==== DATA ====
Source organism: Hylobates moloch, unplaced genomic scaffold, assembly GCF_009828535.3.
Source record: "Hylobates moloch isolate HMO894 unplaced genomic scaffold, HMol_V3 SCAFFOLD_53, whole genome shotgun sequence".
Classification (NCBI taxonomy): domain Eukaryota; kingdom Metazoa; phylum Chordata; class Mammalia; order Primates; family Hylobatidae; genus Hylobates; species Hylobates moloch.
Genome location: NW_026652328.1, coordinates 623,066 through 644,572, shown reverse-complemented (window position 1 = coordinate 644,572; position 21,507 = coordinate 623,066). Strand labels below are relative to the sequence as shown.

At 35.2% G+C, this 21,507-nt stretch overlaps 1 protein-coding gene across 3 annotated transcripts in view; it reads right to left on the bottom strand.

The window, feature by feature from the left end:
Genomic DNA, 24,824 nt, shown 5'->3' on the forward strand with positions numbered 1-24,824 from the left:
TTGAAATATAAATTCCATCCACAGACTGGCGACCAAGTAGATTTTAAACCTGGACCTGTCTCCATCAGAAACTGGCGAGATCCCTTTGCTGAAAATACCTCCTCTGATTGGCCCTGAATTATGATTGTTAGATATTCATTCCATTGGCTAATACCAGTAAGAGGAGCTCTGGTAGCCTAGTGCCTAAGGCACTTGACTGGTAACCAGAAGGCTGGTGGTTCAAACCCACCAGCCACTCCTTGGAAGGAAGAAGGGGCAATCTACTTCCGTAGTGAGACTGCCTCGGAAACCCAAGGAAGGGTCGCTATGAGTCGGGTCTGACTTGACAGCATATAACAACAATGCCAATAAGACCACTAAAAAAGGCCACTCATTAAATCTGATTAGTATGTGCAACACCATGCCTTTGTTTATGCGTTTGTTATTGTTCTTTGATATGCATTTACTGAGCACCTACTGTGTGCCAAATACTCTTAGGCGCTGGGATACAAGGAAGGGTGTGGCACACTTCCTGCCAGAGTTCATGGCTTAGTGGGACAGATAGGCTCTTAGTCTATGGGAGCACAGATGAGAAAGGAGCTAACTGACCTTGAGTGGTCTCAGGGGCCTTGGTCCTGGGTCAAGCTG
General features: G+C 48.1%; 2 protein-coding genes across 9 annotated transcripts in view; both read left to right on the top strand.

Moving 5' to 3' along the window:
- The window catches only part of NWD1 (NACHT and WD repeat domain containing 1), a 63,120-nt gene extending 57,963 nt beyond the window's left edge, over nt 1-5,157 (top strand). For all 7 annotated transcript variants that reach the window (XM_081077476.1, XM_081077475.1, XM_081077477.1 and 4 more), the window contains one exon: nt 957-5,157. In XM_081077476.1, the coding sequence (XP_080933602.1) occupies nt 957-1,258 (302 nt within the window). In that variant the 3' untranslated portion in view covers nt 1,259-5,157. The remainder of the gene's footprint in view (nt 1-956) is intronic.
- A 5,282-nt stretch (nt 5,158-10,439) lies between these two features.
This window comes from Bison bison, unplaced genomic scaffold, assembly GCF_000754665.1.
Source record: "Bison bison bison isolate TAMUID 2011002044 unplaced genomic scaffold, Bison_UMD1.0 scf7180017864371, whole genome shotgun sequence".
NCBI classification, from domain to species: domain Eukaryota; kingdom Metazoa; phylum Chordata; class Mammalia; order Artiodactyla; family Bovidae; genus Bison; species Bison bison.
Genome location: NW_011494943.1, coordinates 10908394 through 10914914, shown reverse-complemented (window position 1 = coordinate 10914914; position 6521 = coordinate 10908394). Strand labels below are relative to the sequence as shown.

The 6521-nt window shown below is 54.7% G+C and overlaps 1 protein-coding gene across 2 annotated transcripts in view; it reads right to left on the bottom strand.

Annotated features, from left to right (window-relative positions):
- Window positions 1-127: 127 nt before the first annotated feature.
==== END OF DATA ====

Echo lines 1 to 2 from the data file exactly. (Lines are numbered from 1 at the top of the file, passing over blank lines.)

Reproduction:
Source organism: Hylobates moloch, unplaced genomic scaffold, assembly GCF_009828535.3.
Source record: "Hylobates moloch isolate HMO894 unplaced genomic scaffold, HMol_V3 SCAFFOLD_53, whole genome shotgun sequence".